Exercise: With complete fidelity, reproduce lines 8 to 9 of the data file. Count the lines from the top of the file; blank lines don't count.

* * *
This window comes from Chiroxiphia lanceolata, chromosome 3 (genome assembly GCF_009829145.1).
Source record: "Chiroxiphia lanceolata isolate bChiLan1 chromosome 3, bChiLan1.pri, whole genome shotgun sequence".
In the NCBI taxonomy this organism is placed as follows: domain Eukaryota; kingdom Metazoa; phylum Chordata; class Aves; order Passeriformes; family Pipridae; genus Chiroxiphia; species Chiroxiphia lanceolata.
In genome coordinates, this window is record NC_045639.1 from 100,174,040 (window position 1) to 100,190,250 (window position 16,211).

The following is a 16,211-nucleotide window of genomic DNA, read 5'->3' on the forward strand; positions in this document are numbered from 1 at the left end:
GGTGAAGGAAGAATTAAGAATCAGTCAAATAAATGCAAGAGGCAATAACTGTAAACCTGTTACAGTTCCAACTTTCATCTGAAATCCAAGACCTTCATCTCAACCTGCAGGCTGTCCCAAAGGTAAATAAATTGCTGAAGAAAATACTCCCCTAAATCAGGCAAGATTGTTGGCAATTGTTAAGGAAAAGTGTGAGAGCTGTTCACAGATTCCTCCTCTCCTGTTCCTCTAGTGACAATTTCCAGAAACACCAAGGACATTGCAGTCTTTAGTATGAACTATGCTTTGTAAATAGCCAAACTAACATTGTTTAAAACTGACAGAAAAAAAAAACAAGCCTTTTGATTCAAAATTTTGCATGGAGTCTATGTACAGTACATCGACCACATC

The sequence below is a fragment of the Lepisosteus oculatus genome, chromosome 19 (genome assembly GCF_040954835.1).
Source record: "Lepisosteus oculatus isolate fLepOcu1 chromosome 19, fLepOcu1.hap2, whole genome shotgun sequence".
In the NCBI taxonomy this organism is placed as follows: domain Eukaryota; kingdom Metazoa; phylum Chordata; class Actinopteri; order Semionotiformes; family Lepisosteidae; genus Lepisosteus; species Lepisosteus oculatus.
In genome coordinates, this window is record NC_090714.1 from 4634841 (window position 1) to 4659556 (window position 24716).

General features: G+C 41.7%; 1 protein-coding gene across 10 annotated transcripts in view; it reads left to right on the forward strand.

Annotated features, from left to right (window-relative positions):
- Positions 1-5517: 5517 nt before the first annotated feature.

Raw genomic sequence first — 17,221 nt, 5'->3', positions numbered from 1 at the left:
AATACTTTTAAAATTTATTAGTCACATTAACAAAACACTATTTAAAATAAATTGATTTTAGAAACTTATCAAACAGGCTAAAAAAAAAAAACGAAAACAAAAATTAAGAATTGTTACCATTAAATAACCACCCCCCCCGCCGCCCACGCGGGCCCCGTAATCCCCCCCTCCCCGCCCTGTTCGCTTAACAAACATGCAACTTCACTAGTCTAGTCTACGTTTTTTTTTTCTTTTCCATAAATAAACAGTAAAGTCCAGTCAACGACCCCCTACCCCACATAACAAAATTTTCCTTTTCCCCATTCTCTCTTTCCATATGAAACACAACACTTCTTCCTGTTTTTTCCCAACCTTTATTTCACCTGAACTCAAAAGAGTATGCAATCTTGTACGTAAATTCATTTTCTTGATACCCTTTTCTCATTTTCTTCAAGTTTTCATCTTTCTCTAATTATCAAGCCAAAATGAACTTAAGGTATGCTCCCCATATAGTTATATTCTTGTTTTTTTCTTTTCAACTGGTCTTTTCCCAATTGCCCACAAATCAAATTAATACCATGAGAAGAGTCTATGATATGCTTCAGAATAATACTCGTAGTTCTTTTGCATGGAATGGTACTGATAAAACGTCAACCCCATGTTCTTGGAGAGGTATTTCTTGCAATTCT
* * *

Source record: "Lepisosteus oculatus isolate fLepOcu1 chromosome 19, fLepOcu1.hap2, whole genome shotgun sequence".
In the NCBI taxonomy this organism is placed as follows: domain Eukaryota; kingdom Metazoa; phylum Chordata; class Actinopteri; order Semionotiformes; family Lepisosteidae; genus Lepisosteus; species Lepisosteus oculatus.